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Paying to Play
Passes required to use public lands in the Methow

link to information about northwest forest annual pass link to info about interagency volunteer pass (Click each pass for more info) Any of these passes will let you park and play for the day at National Forest trailheads, picnic and other recreation sites that require a pass (see list below). Camping in a developed National Forest campground is a separate charge. NOTE: The Washington & Oregon Recreation Pass is discontinued as of July 31 but those purchased before then will be honored until their one-year expiration date. The Golden Age and Golden Access Passports are no longer issued but they are still accepted and still good for life if you have one.

(scroll down for state)

Ahhh, August. The month of summer heat, family vacations and now -- permit paranoia -- that headache-making confusion over what should be laying on your dashboard and/or hanging from your rear view mirror when you park and recreate on state and federal land. Hearsay has it that one local hiker spotted a car parked at a trailhead that had about a dozen pieces of paper on the dash. We can sympathize.

Our aim here is to clarify where you need permits, what they cost and where you can get more information. We make no promises, but here are two general statements to get us started:

Number one: A federal pass is required for parking and day use at some National Forest trailheads, picnic areas and recreation sites in Washington and Oregon. The pass is valid for any vehicle the purchaser occupies. A separate fee is charged for using the campgrounds marked as fee sites (day use pass not needed).

Number two: A state pass is required to have your motor vehicle on state parks, fish and wildlife and natural resources lands, even if you are just driving through. The permit is vehicle specific - they cannot be transferred among vehicles.

That was the easy part. Scroll down to read about the state's new Discover Pass and keep reading here to learn about the federal pass program.

Northwest Forest Pass: If you are able-bodied and under age 62 you need to buy a $30 annual or $5 one day Northwest Forest Pass to use the areas that require them in Washington and Oregon. (Keep reading for a list of local trailheads.)

Interagency Annual Pass: If you are able-bodied and under age 62 and plan to travel on federal lands beyond Washington and Oregon, you could save money by purchasing the $80 Interagency Annual Pass.

Interagency Senior Pass: If you are 62 or older you need an Interagency Senior Pass or Golden Age Passport (no longer issued but valid). Senior passes cost $10 and are good for your lifetime.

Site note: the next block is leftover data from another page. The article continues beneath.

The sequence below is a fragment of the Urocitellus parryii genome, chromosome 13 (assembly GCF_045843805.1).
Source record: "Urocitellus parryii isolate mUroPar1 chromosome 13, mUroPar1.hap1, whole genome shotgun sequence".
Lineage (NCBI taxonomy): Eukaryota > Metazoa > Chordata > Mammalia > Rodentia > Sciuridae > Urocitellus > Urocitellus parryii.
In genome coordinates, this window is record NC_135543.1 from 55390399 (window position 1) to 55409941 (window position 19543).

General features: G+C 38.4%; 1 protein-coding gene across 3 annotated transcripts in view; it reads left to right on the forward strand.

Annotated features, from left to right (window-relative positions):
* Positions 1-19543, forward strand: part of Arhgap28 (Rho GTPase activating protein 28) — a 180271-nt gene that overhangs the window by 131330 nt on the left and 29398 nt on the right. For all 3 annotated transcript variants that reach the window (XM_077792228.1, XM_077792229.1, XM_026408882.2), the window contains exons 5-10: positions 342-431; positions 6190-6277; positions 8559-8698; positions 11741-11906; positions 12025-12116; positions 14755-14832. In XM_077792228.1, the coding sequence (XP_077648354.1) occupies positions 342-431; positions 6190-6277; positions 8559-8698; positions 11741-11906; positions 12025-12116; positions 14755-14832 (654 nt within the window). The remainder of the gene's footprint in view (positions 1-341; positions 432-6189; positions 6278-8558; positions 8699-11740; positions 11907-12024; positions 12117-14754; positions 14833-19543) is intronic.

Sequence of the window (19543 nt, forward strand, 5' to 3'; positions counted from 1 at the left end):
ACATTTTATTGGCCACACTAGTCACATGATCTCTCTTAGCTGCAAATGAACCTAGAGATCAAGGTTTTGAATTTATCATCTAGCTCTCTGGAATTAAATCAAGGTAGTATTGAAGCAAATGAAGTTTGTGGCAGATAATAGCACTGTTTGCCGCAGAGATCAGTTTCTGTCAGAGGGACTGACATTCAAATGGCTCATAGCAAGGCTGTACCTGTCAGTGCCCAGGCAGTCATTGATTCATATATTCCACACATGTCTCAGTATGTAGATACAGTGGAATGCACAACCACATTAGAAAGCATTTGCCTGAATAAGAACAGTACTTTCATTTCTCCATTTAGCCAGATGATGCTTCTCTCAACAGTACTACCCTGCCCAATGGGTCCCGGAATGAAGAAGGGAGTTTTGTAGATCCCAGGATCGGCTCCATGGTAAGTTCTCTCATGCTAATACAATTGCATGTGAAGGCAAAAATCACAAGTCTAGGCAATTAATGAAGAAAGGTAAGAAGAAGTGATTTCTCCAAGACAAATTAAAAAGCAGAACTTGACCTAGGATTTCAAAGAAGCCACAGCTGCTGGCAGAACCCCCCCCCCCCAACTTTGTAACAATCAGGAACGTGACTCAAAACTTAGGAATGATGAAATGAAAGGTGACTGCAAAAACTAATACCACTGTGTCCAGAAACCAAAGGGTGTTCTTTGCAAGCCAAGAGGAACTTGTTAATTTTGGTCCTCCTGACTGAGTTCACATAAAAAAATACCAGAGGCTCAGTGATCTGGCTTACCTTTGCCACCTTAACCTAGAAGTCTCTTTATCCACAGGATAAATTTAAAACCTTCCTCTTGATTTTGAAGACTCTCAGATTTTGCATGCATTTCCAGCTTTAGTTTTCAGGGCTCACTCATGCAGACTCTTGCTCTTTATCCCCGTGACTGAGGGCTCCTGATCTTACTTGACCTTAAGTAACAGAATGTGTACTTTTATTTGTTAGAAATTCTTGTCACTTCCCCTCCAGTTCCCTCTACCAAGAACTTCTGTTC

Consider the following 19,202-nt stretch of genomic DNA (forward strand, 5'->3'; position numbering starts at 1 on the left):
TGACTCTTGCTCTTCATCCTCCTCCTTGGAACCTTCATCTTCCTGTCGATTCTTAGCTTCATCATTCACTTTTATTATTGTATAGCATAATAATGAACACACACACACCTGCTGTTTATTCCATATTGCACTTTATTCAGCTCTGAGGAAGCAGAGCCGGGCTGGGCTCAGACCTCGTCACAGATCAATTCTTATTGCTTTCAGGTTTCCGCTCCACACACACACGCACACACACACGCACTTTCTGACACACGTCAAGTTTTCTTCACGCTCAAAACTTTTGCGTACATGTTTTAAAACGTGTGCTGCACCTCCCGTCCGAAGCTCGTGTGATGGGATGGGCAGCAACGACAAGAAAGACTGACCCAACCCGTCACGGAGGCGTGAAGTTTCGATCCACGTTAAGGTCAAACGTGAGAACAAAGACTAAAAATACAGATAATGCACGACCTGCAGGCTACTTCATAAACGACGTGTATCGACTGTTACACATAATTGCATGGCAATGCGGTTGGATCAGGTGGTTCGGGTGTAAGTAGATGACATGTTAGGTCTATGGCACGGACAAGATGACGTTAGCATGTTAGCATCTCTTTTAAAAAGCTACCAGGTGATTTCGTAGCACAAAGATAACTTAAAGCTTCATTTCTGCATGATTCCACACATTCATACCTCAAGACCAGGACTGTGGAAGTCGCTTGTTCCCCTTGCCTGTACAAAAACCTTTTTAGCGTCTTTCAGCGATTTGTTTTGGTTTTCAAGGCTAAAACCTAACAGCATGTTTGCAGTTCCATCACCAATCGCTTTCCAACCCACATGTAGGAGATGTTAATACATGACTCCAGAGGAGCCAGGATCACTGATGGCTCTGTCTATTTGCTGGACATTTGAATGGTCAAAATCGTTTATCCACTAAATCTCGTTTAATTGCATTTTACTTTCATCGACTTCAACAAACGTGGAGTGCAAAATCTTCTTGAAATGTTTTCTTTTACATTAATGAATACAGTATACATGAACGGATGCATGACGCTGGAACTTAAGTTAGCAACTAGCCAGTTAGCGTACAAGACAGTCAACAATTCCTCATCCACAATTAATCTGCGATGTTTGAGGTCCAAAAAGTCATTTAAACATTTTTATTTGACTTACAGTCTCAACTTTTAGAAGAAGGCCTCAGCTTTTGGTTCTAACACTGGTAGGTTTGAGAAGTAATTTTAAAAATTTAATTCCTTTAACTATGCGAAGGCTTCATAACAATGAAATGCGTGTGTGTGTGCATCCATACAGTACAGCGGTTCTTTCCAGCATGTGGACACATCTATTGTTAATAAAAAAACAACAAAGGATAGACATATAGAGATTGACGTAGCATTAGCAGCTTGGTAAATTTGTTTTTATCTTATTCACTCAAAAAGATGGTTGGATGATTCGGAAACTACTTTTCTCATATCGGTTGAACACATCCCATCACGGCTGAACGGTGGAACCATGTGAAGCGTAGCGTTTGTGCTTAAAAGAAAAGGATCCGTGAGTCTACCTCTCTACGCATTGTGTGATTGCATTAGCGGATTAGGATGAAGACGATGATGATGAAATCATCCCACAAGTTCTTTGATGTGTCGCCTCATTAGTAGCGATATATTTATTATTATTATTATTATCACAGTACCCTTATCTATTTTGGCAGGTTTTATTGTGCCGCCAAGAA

Interagency Access Pass: If you are blind or permanently disabled you need an Interagency Access Pass. This pass is free when you present the required documentation.

Interagency Volunteer Pass: Earned by volunteering 500 hours of your time working for federal land management agencies.

The passes for those of us who are considered old or infirm by our government are good nationally and also give us half-price discounts on campsite fees and perks at national parks. Sorry, youngsters under 62, you have to buy one of the others.

Parking or camping (where it's allowed) outside of recreation sites and campgrounds is free. You can also picnic in a campground for up to 1/2 hour for free.

Where to buy:

Methow Valley Ranger District office, 24 W. Chewuch Rd. Hours are 7:45 a.m. to 4:30 p.m. Monday through Friday and from 7:30 a.m. to 4:30 p.m. on Saturday (closed noon to 1pm for lunch). 509-996-4000

Local businesses, including Methow Cycle and Sports and Winthrop Mountain Sports in Winthrop, and the Valley Do-It Center in Twisp sell day and annual Northwest Forest Passes. The Mazama Country Inn in Mazama sells day passes only. These businesses do not charge additional vendor fees.

Passes also are available by calling 1-800-270-7504 or online at .

If you arrive without a pass, you can buy one at the site. You'll find a bulletin board with instructions and a metal tube dubbed an "Iron Ranger" where you can deposit your fee.

Penalties: You park without a pass, you go hiking, you return to your car, you find a ticket on your windshield -- a $75 ticket. And, yes, there are people whose full-time job it is to patrol trailheads for compliance.

Here is one reason Jennifer Zbyszewski, recreation, wilderness and facilities program manager for the Methow Valley Ranger District, wants you to buy a pass instead of risking a ticket: 90 percent of the money raised through the sale of Northwest Forest Passes comes back to the Methow Valley to fund trail work. Money raised through fines goes into a general fund with no direct benefits for the Methow Valley.

Trailheads Requiring Passes:

Chewuch River Hart's Pass Highway 20 Twisp River
Andrews Creek
Lake Creek
All parking at Hart's Pass
and Robinson Creek

Blue Lake
Bridge Creek
Cedar Creek
Canyon Creek
Driveway Butte
East Creek
Easy Pass
Rainy Pass
Rainy Pass Picnic Area

Eagle Creek
Gilbert to North Lake, Copper
Pass and Twisp Pass
South Creek
Scatter Creek
Twisp River Horse Camp
War Creek
Williams Creek

(day passes for South Creek and Scatter Creek available at Gilbert)


photo of rick lewis, pearrygin lake state park ranger - link to more infoRick Lewis, managing ranger and long-time employee at Pearrygin Lake State Park.